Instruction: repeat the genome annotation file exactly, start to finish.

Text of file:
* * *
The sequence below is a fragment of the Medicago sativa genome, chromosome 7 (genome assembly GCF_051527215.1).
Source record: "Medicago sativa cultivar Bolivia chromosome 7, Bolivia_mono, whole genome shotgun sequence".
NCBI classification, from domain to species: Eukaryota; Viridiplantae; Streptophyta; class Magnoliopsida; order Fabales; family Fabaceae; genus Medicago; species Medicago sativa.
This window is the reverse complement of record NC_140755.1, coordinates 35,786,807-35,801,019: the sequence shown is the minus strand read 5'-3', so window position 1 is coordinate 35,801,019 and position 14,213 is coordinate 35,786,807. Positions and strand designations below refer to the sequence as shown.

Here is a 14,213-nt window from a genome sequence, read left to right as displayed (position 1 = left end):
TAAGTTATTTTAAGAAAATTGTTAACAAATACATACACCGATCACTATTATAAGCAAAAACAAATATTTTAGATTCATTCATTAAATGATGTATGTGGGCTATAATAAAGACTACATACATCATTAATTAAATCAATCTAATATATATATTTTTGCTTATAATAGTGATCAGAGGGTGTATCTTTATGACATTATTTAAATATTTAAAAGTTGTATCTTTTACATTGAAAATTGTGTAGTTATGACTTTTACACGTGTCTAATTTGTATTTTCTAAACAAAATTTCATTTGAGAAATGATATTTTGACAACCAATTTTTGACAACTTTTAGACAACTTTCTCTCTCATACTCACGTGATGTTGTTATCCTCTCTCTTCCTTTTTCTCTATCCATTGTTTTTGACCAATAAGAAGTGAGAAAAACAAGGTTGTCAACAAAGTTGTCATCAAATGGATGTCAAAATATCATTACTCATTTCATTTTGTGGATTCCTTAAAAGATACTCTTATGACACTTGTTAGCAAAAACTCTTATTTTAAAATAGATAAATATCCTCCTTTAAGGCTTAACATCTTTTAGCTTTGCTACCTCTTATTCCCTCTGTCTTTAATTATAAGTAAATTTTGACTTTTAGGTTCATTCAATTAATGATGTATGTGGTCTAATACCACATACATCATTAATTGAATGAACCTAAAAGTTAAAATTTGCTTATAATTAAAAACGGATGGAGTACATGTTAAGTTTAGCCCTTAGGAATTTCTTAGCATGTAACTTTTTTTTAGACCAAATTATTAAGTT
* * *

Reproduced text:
The sequence below is a fragment of the Medicago sativa genome, chromosome 7 (genome assembly GCF_051527215.1).
Source record: "Medicago sativa cultivar Bolivia chromosome 7, Bolivia_mono, whole genome shotgun sequence".
NCBI classification, from domain to species: Eukaryota; Viridiplantae; Streptophyta; class Magnoliopsida; order Fabales; family Fabaceae; genus Medicago; species Medicago sativa.
This window is the reverse complement of record NC_140755.1, coordinates 35,786,807-35,801,019: the sequence shown is the minus strand read 5'-3', so window position 1 is coordinate 35,801,019 and position 14,213 is coordinate 35,786,807. Positions and strand designations below refer to the sequence as shown.

Here is a 14,213-nt window from a genome sequence, read left to right as displayed (position 1 = left end):
TAAGTTATTTTAAGAAAATTGTTAACAAATACATACACCGATCACTATTATAAGCAAAAACAAATATTTTAGATTCATTCATTAAATGATGTATGTGGGCTATAATAAAGACTACATACATCATTAATTAAATCAATCTAATATATATATTTTTGCTTATAATAGTGATCAGAGGGTGTATCTTTATGACATTATTTAAATATTTAAAAGTTGTATCTTTTACATTGAAAATTGTGTAGTTATGACTTTTACACGTGTCTAATTTGTATTTTCTAAACAAAATTTCATTTGAGAAATGATATTTTGACAACCAATTTTTGACAACTTTTAGACAACTTTCTCTCTCATACTCACGTGATGTTGTTATCCTCTCTCTTCCTTTTTCTCTATCCATTGTTTTTGACCAATAAGAAGTGAGAAAAACAAGGTTGTCAACAAAGTTGTCATCAAATGGATGTCAAAATATCATTACTCATTTCATTTTGTGGATTCCTTAAAAGATACTCTTATGACACTTGTTAGCAAAAACTCTTATTTTAAAATAGATAAATATCCTCCTTTAAGGCTTAACATCTTTTAGCTTTGCTACCTCTTATTCCCTCTGTCTTTAATTATAAGTAAATTTTGACTTTTAGGTTCATTCAATTAATGATGTATGTGGTCTAATACCACATACATCATTAATTGAATGAACCTAAAAGTTAAAATTTGCTTATAATTAAAAACGGATGGAGTACATGTTAAGTTTAGCCCTTAGGAATTTCTTAGCATGTAACTTTTTTTTAGACCAAATTATTAAGTT